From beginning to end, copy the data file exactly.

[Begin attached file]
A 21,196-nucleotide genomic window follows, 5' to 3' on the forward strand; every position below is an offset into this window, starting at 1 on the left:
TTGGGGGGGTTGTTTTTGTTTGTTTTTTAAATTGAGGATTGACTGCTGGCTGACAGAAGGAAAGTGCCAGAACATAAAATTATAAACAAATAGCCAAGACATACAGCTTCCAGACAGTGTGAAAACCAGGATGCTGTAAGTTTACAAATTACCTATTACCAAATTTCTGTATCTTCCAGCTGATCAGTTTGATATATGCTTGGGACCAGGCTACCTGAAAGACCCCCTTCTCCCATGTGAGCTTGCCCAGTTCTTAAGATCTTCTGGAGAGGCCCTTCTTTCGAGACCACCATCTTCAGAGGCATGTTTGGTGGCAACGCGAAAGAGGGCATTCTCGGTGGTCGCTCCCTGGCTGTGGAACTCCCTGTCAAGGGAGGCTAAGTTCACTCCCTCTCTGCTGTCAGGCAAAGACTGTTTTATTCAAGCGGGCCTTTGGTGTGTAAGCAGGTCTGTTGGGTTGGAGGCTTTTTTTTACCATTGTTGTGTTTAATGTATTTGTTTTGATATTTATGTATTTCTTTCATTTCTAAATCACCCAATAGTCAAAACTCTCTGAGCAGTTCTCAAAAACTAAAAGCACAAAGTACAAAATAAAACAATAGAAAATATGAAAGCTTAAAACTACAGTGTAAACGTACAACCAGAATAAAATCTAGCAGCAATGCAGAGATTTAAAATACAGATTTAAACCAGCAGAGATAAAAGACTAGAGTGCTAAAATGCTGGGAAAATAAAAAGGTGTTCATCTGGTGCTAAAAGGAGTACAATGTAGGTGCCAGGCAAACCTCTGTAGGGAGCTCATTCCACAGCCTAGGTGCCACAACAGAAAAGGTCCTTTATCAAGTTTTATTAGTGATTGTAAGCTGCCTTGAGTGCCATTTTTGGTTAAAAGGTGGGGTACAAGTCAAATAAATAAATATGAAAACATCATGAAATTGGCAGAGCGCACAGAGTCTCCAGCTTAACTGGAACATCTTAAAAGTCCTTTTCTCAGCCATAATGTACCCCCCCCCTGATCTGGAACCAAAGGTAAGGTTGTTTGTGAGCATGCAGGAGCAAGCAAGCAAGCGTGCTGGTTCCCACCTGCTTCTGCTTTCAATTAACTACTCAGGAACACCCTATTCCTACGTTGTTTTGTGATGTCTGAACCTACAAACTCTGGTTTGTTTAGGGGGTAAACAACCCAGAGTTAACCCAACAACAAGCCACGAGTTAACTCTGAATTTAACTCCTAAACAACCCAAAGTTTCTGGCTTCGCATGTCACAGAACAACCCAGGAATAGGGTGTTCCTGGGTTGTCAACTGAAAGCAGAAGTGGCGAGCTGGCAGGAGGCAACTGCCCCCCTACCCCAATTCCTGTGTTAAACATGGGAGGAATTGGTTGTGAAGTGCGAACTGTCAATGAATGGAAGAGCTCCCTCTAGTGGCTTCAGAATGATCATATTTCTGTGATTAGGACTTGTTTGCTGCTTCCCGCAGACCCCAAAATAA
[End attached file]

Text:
A 21,196-nucleotide genomic window follows, 5' to 3' on the forward strand; every position below is an offset into this window, starting at 1 on the left:
TTGGGGGGGTTGTTTTTGTTTGTTTTTTAAATTGAGGATTGACTGCTGGCTGACAGAAGGAAAGTGCCAGAACATAAAATTATAAACAAATAGCCAAGACATACAGCTTCCAGACAGTGTGAAAACCAGGATGCTGTAAGTTTACAAATTACCTATTACCAAATTTCTGTATCTTCCAGCTGATCAGTTTGATATATGCTTGGGACCAGGCTACCTGAAAGACCCCCTTCTCCCATGTGAGCTTGCCCAGTTCTTAAGATCTTCTGGAGAGGCCCTTCTTTCGAGACCACCATCTTCAGAGGCATGTTTGGTGGCAACGCGAAAGAGGGCATTCTCGGTGGTCGCTCCCTGGCTGTGGAACTCCCTGTCAAGGGAGGCTAAGTTCACTCCCTCTCTGCTGTCAGGCAAAGACTGTTTTATTCAAGCGGGCCTTTGGTGTGTAAGCAGGTCTGTTGGGTTGGAGGCTTTTTTTTACCATTGTTGTGTTTAATGTATTTGTTTTGATATTTATGTATTTCTTTCATTTCTAAATCACCCAATAGTCAAAACTCTCTGAGCAGTTCTCAAAAACTAAAAGCACAAAGTACAAAATAAAACAATAGAAAATATGAAAGCTTAAAACTACAGTGTAAACGTACAACCAGAATAAAATCTAGCAGCAATGCAGAGATTTAAAATACAGATTTAAACCAGCAGAGATAAAAGACTAGAGTGCTAAAATGCTGGGAAAATAAAAAGGTGTTCATCTGGTGCTAAAAGGAGTACAATGTAGGTGCCAGGCAAACCTCTGTAGGGAGCTCATTCCACAGCCTAGGTGCCACAACAGAAAAGGTCCTTTATCAAGTTTTATTAGTGATTGTAAGCTGCCTTGAGTGCCATTTTTGGTTAAAAGGTGGGGTACAAGTCAAATAAATAAATATGAAAACATCATGAAATTGGCAGAGCGCACAGAGTCTCCAGCTTAACTGGAACATCTTAAAAGTCCTTTTCTCAGCCATAATGTACCCCCCCCCTGATCTGGAACCAAAGGTAAGGTTGTTTGTGAGCATGCAGGAGCAAGCAAGCAAGCGTGCTGGTTCCCACCTGCTTCTGCTTTCAATTAACTACTCAGGAACACCCTATTCCTACGTTGTTTTGTGATGTCTGAACCTACAAACTCTGGTTTGTTTAGGGGGTAAACAACCCAGAGTTAACCCAACAACAAGCCACGAGTTAACTCTGAATTTAACTCCTAAACAACCCAAAGTTTCTGGCTTCGCATGTCACAGAACAACCCAGGAATAGGGTGTTCCTGGGTTGTCAACTGAAAGCAGAAGTGGCGAGCTGGCAGGAGGCAACTGCCCCCCTACCCCAATTCCTGTGTTAAACATGGGAGGAATTGGTTGTGAAGTGCGAACTGTCAATGAATGGAAGAGCTCCCTCTAGTGGCTTCAGAATGATCATATTTCTGTGATTAGGACTTGTTTGCTGCTTCCCGCAGACCCCAAAATAA